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Perhaps no one took more meaning from the advent of the automobile—and its promise of freedom and adventure, power and self-expression—than African Americans. With the aid of the famed Green Book and other travel guides, black-only businesses, and informal communication networks, they could navigate the mid-20th century’s Jim Crow landscape.
Beverly Daniel Tatum, president emerita of Spelman College and an authority on racial issues in the U.S., looks anew at the challenges she addressed in her bestselling book on the psychology of racism, Why Are All the Black Kids Sitting Together in the Cafeteria?. Two decades later, we still are struggling to understand what racism is, how it impacts us all, and what we can do about it.
In their current solo exhibitions Sanctuaries and kaleidoscope, Kansas City artists Amy and Misha Kligman explore the parallel paths of personal experience that have taken the couple to distinctly different creative ends.
Nationwide, we’ve built cities we can’t afford. Kansas City is among them, able to budget just 10 percent of recommended street maintenance in 2019 and hitting a similar financial wall on sewers and water lines.
As the first of 70,000 U.S. Marines swept onto Iwo Jima on February 19, 1945, victory was all but certain. The Americans had an overwhelming numerical advantage and aerial superiority, isolating the island and preventing Japanese retreat and the arrival of reinforcements. But the dug-in enemy fought ferociously, and the fighting lasted 36 of the bloodiest days of World War II.
In a discussion of her new book, Towson University’s Jeannie Vanasco walks through her lingering trauma, feelings of betrayal, and need for accountability more than a decade her rape by a close friend from high school. Setting the #MeToo-era memoir apart: She also gives voice to her attacker, who spoke to Vanasco at length.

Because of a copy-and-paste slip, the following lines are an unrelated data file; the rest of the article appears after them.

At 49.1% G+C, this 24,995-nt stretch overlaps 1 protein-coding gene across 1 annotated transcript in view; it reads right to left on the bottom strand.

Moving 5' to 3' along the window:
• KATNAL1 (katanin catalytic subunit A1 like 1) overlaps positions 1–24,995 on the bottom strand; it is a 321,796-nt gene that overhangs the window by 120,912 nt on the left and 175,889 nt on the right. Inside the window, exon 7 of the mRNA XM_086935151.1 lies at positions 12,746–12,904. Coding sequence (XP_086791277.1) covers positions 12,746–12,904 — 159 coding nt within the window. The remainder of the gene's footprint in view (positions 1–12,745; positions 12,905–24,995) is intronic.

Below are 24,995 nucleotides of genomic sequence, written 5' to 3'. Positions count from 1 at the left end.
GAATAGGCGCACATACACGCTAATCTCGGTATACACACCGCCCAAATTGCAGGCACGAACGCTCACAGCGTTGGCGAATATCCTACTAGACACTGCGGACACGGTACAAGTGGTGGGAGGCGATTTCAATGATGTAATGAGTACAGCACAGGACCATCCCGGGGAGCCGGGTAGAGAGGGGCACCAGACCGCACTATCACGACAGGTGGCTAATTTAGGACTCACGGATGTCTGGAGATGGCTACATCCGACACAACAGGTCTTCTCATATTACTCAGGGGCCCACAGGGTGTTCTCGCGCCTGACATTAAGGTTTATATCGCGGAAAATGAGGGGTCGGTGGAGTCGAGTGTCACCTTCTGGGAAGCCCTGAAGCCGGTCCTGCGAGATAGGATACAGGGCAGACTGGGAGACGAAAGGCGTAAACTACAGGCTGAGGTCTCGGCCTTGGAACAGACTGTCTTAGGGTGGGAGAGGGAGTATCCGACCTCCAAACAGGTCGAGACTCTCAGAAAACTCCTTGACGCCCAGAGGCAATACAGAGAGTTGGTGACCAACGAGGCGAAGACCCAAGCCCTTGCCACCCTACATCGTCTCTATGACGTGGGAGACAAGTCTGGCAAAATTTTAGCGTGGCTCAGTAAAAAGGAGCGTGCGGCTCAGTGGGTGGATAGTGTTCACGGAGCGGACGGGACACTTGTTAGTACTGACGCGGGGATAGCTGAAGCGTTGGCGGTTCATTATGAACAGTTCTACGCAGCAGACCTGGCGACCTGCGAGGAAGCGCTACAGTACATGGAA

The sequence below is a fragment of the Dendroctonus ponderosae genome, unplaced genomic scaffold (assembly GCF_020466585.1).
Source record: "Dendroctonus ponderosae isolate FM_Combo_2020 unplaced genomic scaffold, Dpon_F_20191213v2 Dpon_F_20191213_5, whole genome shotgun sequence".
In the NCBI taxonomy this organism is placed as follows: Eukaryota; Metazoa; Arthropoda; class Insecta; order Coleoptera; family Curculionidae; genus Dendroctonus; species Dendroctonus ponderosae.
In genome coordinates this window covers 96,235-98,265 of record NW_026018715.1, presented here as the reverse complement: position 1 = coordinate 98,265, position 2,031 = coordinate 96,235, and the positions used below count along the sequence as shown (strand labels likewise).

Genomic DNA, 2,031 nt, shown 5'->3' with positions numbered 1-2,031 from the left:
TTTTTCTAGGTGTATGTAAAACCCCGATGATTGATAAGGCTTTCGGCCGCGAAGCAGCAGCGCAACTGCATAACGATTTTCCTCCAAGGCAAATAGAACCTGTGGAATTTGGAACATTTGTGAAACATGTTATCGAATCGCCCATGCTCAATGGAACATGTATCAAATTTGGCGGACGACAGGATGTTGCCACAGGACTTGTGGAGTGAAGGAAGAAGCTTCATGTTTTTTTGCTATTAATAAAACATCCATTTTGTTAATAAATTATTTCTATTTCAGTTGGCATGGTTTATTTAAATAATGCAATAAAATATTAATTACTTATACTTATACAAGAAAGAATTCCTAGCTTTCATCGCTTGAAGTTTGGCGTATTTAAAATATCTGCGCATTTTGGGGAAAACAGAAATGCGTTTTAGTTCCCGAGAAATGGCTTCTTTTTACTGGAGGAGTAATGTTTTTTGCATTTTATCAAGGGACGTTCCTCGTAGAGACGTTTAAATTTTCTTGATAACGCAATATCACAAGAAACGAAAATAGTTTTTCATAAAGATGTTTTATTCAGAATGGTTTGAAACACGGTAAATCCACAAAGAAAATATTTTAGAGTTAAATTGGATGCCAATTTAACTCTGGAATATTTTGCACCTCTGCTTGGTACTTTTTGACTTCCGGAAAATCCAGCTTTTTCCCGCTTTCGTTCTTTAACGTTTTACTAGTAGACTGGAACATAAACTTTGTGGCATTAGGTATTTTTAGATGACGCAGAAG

In a discussion of her memoir Smacked, former New York Times business columnist Eilene Zimmerman looks at the troubling pervasiveness of drug addiction in such high-pressure, white-collar professions as law, finance, and technology – a discovery she made after the stunning, drug-induced death of her former husband.
Arguments in the divisive right-to-die debate range from legal to spiritual, ethical, and social. Longtime public radio host and podcaster Diane Rehm found her position and voice—in favor of laws allowing the terminally ill to end their lives with medical assistance—with the 2014 death of her husband.
Merriam-Webster has thrown its considerable weight behind the use of “they” as a singular, gender-neutral pronoun, expanding its dictionary definition and then proclaiming “they” the 2019 Word of the Year. Traditionalists and other critics argue: miscarriage of meaning!
In 1934, brothers Dizzy and Daffy Dean were stars of Major League Baseball’s regular season and World Series. Following their St. Louis Cardinals’ victory over the Detroit Tigers in the Series’ seventh and deciding game, the pair joined a 14-game barnstorming tour in which they competed against the best African American baseball teams in the country—including the Kansas City Monarchs.